Committee report’s outline of the issues:

Section 2 of the bill requires the FAA to “expand and accelerate the current pilot project know as the Electronic Fingerprint Transmission Pilot.” This would reduce the time needed to process ink fingerprints from two weeks or more to about 3 days. This project is required under section 2 to be in place and functional within one year of the bills enactment. Section 2 would also require a background check for all screening applicants beginning at least by a one-year period following the bill’s enactment along with and expanded list of disqualifying offences.

Section 3 covers the improved training requirements. Subsection (a) states that the FAA is to have a proposed rule for certification of screening companies be 30 days following the bill. It also requires a deadline for the final rule by May 31, 2001 and the public comments be taken into account when making the rule. Subsection (b) addresses the 40 hours of classroom training and 40 hours of practical on-the-job training, or (if allowed by the FAA’s rule) an on-the-job training test for certified screeners.

Section 4 requires the FAA to work t improve security area access control. The Committee stressed here, that the lapse of security could cost lives. The recognized that the employees’ jobs require focus and urge the FAA to make sanctions that would be clear, strong and imposed in proportion to the impact of the lapse. The Committee also recommended that employees who breach the security policy be punished in a “meaningful” way.

Section 5 requires the FAA to improve security at its own facilities, which was recommended by the GAO.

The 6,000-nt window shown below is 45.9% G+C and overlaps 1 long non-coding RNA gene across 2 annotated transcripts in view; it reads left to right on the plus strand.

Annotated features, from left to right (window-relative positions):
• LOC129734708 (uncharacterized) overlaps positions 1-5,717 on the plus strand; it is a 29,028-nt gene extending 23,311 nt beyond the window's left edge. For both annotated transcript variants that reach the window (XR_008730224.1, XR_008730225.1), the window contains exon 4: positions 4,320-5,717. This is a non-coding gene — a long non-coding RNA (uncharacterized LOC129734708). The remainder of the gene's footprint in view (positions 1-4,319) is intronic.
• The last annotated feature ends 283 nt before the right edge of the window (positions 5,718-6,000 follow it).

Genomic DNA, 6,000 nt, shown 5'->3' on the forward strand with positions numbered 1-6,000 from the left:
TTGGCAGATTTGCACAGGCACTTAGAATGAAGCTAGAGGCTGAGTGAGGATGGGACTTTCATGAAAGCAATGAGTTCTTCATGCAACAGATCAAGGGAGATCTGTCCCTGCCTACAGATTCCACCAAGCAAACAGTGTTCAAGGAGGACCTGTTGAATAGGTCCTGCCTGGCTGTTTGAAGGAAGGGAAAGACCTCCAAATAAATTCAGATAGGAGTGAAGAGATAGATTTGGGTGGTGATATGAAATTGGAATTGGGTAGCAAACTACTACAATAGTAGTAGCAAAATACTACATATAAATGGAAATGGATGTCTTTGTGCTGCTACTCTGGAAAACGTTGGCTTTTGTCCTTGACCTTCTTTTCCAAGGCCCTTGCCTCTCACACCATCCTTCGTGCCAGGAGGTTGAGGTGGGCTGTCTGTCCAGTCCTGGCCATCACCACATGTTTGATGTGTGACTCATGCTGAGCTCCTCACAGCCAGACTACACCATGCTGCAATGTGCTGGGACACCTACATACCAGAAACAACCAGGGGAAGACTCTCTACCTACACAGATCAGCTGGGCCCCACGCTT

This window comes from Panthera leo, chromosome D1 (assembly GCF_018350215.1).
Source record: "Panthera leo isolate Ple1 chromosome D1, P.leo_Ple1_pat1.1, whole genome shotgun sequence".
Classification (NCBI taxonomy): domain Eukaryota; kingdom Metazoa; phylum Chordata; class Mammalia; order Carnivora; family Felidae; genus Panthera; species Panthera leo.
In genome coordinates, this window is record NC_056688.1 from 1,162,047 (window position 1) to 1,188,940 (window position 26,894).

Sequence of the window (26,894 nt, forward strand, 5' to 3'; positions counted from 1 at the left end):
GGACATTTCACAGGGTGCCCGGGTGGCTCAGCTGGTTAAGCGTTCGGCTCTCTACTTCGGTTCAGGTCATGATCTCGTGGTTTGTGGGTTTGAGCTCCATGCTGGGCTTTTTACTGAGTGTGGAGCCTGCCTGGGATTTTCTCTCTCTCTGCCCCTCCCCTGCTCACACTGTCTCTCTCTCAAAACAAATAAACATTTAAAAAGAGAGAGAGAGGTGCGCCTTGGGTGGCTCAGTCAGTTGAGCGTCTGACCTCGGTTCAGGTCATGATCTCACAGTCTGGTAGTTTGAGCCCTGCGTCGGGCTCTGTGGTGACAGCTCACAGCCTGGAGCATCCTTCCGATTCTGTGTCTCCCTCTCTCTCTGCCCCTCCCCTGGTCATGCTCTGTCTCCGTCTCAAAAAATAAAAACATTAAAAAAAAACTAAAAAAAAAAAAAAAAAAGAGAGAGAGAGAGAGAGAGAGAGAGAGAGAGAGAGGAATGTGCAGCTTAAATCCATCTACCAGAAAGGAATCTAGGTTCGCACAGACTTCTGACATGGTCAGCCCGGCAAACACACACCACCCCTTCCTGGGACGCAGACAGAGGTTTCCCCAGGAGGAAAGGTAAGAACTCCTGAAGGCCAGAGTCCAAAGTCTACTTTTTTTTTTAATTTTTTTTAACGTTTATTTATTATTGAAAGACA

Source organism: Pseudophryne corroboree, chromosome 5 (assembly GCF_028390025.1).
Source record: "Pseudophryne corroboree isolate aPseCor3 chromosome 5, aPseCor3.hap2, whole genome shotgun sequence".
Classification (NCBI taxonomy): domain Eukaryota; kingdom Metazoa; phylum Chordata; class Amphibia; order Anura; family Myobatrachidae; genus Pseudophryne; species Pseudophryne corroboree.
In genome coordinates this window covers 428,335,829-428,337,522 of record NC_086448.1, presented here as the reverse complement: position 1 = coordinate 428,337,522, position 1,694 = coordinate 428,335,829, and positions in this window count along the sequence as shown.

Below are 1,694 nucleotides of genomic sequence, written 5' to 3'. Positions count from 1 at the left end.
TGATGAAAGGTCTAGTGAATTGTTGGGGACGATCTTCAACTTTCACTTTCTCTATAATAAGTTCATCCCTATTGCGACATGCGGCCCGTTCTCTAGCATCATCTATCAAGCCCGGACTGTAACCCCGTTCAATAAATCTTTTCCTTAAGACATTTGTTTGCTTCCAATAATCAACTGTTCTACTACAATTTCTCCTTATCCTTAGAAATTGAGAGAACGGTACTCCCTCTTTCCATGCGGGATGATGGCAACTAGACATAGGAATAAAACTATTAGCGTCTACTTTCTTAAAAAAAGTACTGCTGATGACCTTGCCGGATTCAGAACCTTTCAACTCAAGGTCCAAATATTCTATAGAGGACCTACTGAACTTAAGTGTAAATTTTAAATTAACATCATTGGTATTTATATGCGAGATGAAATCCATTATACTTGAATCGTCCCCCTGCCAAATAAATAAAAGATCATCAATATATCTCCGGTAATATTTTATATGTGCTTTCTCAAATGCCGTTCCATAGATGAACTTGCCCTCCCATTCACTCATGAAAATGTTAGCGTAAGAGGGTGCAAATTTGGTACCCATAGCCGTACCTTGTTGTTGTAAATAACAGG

Section 6 says that the gradual increase of if the Computer-Assisted Passenger Prescreening System (CAPPS) use in airports with EDS technology. The Committee realized that EDS takes more time and this would help that problem. This would allow passengers to continue to walk through metal detectors and have their carry-on baggage screened. However, only those that fit the profile will be subject to higher levels of scrutiny including EDS screening.

Section 7 makes technical changes to preexisting laws.

There were no debates on the validity and necessity of this act. There were never any clear objections to the bill during the floor debates. Instead all of the testimony was in favor of the improve security in airports. After the introduction of the act and the testimony in favor of it, it went back to committee without protest and was soon brought back to the floor for a vote.

Senate votes on the bill:

On October 3rd 2000 Senator Roberts made a motion that the Senate consider Calendar No. 764, S. 2440 (S9770). There was no objection and the clerk read the bill. Following the reading Senator McCain once again expressed his desire to see that the bill be passes. He reiterated that airport security seemed to be in a good state. “But as I have said before, we cannot relax our efforts, especially given the significant growth in air travel. The threats to our nation remain real, and that airline industry unfortunately remains and attractive target” (S9771).

Senator Hollings (SC) then stood and expressed his interest in the bill. He reminded the Senate that “airport security is our first line of defense against terrorist attacks or other dangerous acts” (S9772). He then informed them that the average wage for an airport screener in the Untied States is $5.75 per hour with minimal benefits. “We can’t expect security personnel who are receiving minimum-wage or near-minimum wage to realize just how important their jobs are to the overall security of the airport and to have a commitment to their jobs” (S9772). Although there is not provision in the bill that would raise their wage, Mr. Hollings used this argument to persuade his colleagues that the increase in training is needed as well as discipline for those who fail to comply with security rules.